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There is no doubt that the property market today is a completely different landscape to what it was 10 years ago following the financial crash of 2008 and the Brexit vote in 2016. As we head into a new decade, we look back on the past 10 years and see how the sector has evolved, and how past performance may be informing the future.

Prior to the financial crash of 2008, the UK property market was buoyant and stable for investors leading to a boom in the buy-to-let market. House prices were increasing rapidly by around 95% in just eight years according to Nationwide. However, what goes up, must come down and the property market soon came crashing down to earth. 

 

The pound dropped to its lowest value in 40 years and UK house prices fell by about 16%. This led to an upsurge in international investors who spotted an opportunity to grow a large portfolio in the London property market, meaning there was a stock shortage which still afflicts the market heading into the new decade.

 

Following the financial crisis London quickly became an incredibly expensive market for both property prices and rental prices, with Zoopla estimating that prices grew by about 57%. Buyers and renters quickly started to spread out into commuter towns that allowed them access to the capital but with the added benefit of an affordable lifestyle. At the same time, investors saw opportunity further afield in areas such as Birmingham and Manchester where the initial property cost was lower, but still delivered a high rental yield, leading to these regional cores expanding.

 

Also expanding this past decade has been ‘generation rent’. The private rented sector is set to overtake homeowners by 2039 and cover 1 in 4 homes by next year. Although interest rates are at a historic low, the mortgage regulations that were introduced in 2014 mean that buyers can no longer borrow the amount they used to and are effectively priced out of the housing market.

 

As I’m sure you’ve noticed (who can avoid it) Brexit well and truly dominated the final years of the decade, shrouding us in a cloak of insecurity. However, although we have recently experienced a generally slower rate of growth, overall the property market has overperformed following the referendum. The uncertainty does not seem to have put off international investors, with over a third still investing in the UK market according to the SevenCapital Brexit Survey. Being able to stay relatively stable through such a large-scale political event shows the strength of our property market, with several cities even recording a price-growth post Brexit-vote.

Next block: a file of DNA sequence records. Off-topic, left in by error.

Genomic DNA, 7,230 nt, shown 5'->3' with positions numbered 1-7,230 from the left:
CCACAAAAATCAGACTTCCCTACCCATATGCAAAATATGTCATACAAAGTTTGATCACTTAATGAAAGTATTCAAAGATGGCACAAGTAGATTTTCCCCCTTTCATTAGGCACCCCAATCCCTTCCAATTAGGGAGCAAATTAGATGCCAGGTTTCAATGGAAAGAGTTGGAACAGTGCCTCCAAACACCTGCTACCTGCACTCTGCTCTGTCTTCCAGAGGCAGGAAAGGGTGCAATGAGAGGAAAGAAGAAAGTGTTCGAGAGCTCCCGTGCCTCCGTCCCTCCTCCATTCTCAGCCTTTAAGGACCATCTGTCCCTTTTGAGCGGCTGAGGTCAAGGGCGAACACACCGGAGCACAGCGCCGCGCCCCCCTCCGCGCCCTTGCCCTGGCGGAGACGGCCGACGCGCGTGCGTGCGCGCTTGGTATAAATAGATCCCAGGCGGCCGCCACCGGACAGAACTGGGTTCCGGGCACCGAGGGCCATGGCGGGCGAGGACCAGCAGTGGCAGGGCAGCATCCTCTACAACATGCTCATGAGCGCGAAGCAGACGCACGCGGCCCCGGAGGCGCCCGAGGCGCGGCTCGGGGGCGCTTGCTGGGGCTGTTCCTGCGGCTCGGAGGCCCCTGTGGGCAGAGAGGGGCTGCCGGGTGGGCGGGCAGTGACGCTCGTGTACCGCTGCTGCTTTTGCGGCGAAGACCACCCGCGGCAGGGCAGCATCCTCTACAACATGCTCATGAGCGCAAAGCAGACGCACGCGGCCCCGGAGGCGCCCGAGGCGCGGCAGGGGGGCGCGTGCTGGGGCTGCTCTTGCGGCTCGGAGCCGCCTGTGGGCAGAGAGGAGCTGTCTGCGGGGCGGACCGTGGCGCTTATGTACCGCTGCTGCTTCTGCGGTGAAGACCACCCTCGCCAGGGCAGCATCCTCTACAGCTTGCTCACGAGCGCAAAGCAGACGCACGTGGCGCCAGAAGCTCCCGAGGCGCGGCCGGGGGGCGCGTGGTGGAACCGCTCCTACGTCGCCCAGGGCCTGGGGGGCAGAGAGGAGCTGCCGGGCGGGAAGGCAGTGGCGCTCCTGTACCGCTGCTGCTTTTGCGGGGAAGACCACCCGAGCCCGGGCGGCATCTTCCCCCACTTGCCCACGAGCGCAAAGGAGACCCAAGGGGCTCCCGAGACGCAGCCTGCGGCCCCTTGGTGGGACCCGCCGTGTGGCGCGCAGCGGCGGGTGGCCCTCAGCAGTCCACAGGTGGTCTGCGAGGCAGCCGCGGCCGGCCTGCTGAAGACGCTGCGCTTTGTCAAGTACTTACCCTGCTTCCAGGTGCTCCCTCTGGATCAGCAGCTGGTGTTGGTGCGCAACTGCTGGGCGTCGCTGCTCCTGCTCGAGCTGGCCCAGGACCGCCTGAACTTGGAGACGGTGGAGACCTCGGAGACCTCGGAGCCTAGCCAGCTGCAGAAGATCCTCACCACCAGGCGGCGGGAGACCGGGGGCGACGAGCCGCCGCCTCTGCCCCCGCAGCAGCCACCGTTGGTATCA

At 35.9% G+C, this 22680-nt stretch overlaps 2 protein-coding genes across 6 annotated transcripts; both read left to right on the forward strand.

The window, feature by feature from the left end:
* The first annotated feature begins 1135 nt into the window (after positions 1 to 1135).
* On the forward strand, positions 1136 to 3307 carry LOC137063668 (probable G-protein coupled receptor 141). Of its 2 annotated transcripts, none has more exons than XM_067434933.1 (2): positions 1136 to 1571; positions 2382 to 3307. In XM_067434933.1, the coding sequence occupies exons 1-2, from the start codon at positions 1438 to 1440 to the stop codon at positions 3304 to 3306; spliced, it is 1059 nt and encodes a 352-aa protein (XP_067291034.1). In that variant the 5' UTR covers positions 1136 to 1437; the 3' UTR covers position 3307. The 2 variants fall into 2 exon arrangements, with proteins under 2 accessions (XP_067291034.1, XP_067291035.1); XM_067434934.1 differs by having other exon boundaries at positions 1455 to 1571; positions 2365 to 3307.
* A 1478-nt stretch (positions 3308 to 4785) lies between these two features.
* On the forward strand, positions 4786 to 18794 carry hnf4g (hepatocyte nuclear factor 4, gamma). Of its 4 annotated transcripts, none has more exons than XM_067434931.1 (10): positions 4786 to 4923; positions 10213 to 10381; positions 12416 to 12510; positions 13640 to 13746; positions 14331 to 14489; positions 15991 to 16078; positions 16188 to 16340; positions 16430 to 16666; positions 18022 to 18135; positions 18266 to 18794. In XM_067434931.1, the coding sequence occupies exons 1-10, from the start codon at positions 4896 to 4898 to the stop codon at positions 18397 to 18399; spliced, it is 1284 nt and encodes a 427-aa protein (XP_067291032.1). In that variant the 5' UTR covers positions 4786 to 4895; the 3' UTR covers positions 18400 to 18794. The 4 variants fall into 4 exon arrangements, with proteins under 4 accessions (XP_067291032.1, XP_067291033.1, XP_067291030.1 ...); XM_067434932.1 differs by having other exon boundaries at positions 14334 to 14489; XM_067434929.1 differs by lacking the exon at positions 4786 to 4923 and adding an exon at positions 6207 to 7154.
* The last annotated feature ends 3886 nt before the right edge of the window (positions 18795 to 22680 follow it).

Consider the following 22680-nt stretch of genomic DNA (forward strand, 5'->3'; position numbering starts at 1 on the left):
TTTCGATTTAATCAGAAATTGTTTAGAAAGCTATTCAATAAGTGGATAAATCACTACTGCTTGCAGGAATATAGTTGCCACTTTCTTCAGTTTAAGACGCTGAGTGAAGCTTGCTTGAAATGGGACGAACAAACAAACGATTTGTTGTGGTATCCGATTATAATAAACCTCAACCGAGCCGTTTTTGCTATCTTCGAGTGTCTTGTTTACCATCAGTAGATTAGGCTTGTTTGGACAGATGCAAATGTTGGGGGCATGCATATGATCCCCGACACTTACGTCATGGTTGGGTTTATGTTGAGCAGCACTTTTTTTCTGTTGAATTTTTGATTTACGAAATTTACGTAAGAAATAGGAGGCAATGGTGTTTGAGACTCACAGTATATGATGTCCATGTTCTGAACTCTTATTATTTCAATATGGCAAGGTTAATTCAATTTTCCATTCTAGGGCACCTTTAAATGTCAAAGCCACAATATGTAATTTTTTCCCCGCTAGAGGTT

Following the most recent general election in December, the outlook for the UK property market looks stable, most likely due to the finality of the result which brings an end to the uncertainty that has clouded the past few years.

 

Looking ahead to 2020, the Royal Institute of chartered Surveyors expect a rise of 2% in house prices and 2.5% in rental prices. Prior to the referendum the average rise was 8%.  This decline, along with Brexit could be down to the undersupply of properties we are facing currently. The UK need to accelerate house building in order to meet the demand and only modern methods of construction will be able to enable this. 

 

As we enter the new decade, people may have to start thinking differently about real estate, whether it be building vertically up, or even underground, to ensure the rising population can all be accommodated for in an already competitive market. Huge advancements we have recently seen in property technology may mean come next decade the property market will have been completely revolutionised, and it will be exciting to see where it takes us.

 

Money Sheild The Property Ombudsman Deposit Protection Scheme Rightmove On The Market Bath Chronicle